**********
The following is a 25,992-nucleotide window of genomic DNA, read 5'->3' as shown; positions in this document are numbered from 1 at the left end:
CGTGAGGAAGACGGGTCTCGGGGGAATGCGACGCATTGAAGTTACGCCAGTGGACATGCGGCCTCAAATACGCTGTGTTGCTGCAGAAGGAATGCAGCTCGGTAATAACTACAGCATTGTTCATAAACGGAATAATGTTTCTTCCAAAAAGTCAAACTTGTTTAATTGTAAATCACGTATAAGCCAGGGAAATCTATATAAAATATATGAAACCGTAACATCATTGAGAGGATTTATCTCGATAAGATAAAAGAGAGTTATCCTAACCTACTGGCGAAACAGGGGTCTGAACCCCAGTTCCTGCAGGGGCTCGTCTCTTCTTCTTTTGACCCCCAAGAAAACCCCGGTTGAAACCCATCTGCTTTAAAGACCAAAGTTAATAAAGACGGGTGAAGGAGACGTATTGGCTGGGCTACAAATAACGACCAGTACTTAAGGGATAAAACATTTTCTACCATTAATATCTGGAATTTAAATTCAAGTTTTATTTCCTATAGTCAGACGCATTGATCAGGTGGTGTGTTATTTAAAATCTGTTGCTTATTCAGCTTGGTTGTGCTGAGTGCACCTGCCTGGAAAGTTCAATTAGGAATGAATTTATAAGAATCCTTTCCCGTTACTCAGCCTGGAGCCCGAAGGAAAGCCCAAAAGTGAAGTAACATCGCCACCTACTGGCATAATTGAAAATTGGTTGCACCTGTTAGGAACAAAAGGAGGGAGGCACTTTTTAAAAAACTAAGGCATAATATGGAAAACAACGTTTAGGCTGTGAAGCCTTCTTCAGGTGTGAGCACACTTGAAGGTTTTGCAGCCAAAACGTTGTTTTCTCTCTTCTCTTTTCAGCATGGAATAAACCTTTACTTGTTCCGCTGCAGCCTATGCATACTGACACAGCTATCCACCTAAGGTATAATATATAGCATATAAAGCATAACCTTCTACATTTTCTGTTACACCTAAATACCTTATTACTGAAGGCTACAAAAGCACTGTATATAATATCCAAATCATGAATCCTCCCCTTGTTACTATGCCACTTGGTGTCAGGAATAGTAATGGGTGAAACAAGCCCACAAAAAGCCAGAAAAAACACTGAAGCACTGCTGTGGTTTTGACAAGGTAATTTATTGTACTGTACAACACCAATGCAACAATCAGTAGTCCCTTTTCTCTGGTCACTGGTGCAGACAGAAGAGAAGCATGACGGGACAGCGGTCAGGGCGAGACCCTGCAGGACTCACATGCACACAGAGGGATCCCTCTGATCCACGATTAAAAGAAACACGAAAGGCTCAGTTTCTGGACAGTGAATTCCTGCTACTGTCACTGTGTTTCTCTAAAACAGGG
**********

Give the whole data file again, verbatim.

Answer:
The following is a 25,992-nucleotide window of genomic DNA, read 5'->3' as shown; positions in this document are numbered from 1 at the left end:
CGTGAGGAAGACGGGTCTCGGGGGAATGCGACGCATTGAAGTTACGCCAGTGGACATGCGGCCTCAAATACGCTGTGTTGCTGCAGAAGGAATGCAGCTCGGTAATAACTACAGCATTGTTCATAAACGGAATAATGTTTCTTCCAAAAAGTCAAACTTGTTTAATTGTAAATCACGTATAAGCCAGGGAAATCTATATAAAATATATGAAACCGTAACATCATTGAGAGGATTTATCTCGATAAGATAAAAGAGAGTTATCCTAACCTACTGGCGAAACAGGGGTCTGAACCCCAGTTCCTGCAGGGGCTCGTCTCTTCTTCTTTTGACCCCCAAGAAAACCCCGGTTGAAACCCATCTGCTTTAAAGACCAAAGTTAATAAAGACGGGTGAAGGAGACGTATTGGCTGGGCTACAAATAACGACCAGTACTTAAGGGATAAAACATTTTCTACCATTAATATCTGGAATTTAAATTCAAGTTTTATTTCCTATAGTCAGACGCATTGATCAGGTGGTGTGTTATTTAAAATCTGTTGCTTATTCAGCTTGGTTGTGCTGAGTGCACCTGCCTGGAAAGTTCAATTAGGAATGAATTTATAAGAATCCTTTCCCGTTACTCAGCCTGGAGCCCGAAGGAAAGCCCAAAAGTGAAGTAACATCGCCACCTACTGGCATAATTGAAAATTGGTTGCACCTGTTAGGAACAAAAGGAGGGAGGCACTTTTTAAAAAACTAAGGCATAATATGGAAAACAACGTTTAGGCTGTGAAGCCTTCTTCAGGTGTGAGCACACTTGAAGGTTTTGCAGCCAAAACGTTGTTTTCTCTCTTCTCTTTTCAGCATGGAATAAACCTTTACTTGTTCCGCTGCAGCCTATGCATACTGACACAGCTATCCACCTAAGGTATAATATATAGCATATAAAGCATAACCTTCTACATTTTCTGTTACACCTAAATACCTTATTACTGAAGGCTACAAAAGCACTGTATATAATATCCAAATCATGAATCCTCCCCTTGTTACTATGCCACTTGGTGTCAGGAATAGTAATGGGTGAAACAAGCCCACAAAAAGCCAGAAAAAACACTGAAGCACTGCTGTGGTTTTGACAAGGTAATTTATTGTACTGTACAACACCAATGCAACAATCAGTAGTCCCTTTTCTCTGGTCACTGGTGCAGACAGAAGAGAAGCATGACGGGACAGCGGTCAGGGCGAGACCCTGCAGGACTCACATGCACACAGAGGGATCCCTCTGATCCACGATTAAAAGAAACACGAAAGGCTCAGTTTCTGGACAGTGAATTCCTGCTACTGTCACTGTGTTTCTCTAAAACAGGG